A client of mine has a domain, and pointed the A record of his domain to my machine, so i can develop a site.Usually, when i have the control of the DNS it's pretty easy to get the LetsEncrypt certificate and the https working.However, i'm not able to do this now that he has the DNS and it's pointing only the A record to my IP, and i'm not sure why.any clue?
Answer 1 :
Let's Encrypt supports multiple ACME challenge types.if you cannot use DNS-based domain verification, your alternative is to use the HTTP challenge, i.e. the
--webroot option in certbot.
In this mode, CertBot just needs to place a specific file in your web directory so that the let's Encrypt server can successfully download it – for which, the existing A record is sufficient.However, you need a web server to be already running on port 80.
- Configure the webserver to serve e.g.
/var/wwwat this domain, over plain HTTP.
certbot certonly --webroot -w/var/www -d example.com
- Certbot puts a file under/var/www/. well-known/acme-challenge/, let's Encrypt downloads it
- Now finish the webserver's configuration to also serve the domain over HTTPS.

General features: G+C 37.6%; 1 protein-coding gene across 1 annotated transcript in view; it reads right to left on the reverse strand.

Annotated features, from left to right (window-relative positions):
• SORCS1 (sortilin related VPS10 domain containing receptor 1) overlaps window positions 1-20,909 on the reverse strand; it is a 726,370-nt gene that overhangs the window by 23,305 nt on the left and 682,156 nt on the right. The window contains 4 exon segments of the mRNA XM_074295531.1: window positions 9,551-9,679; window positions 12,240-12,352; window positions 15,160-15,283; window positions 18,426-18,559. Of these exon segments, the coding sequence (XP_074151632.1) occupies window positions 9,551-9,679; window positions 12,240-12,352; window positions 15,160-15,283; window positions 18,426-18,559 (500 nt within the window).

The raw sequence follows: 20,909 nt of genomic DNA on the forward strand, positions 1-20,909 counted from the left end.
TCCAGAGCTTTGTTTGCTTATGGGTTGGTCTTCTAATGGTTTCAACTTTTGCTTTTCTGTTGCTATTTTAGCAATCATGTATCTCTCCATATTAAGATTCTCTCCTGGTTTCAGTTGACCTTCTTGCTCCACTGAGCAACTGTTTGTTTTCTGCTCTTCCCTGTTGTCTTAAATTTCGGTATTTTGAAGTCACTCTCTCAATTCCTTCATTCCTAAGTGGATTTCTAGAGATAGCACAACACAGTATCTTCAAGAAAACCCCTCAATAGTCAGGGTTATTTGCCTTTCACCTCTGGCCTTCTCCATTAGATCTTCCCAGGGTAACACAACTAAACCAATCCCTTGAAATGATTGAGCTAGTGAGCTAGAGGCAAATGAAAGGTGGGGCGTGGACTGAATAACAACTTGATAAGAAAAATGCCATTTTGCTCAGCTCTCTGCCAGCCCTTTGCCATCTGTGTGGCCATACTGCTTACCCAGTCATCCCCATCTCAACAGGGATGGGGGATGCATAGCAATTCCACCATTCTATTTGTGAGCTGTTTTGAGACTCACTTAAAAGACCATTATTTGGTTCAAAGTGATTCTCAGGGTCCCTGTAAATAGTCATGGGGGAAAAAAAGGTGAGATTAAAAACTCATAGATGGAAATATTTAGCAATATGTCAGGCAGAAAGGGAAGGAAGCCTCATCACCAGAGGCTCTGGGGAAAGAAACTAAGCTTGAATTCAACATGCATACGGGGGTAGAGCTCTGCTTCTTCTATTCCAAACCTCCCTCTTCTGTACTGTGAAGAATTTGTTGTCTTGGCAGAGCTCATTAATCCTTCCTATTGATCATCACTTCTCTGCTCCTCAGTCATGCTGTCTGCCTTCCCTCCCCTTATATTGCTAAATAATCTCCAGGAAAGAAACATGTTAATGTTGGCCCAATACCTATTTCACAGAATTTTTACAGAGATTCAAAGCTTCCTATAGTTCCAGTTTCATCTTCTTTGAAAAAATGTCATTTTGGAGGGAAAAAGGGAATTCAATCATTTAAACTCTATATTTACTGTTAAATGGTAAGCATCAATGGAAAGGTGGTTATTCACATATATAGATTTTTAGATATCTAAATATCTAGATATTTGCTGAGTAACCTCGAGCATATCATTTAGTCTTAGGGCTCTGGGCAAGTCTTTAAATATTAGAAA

(Note that you need to keep the plain-HTTP port-80 access working for every renewal as well.it's okay to redirect it to HTTPS, but the challenge file still needs to be accessible. )
Answer 2 :
Usually, when i have the control of the DNS it's pretty easy to get the LetsEncrypt certificate and the https working.
If you are using DNS-01 to validate a site, then TXT records are added temporarily to the DNS zone during that process.Assuming DNS-01 is being used, it seems likely that Certbot cannot add the necessary TXT records for validation.
The simplest alternative is to use HTTP-01 validation instead with the
--webroot options (as pointed out in the answer by @grawity).you cannot be issued a wildcard domain certificate with this method (e.g.*.example.com), but you should be able to use Subject Alternative Names (SANs) with it (assuming you need a certificate that also covers subdomains, etc.).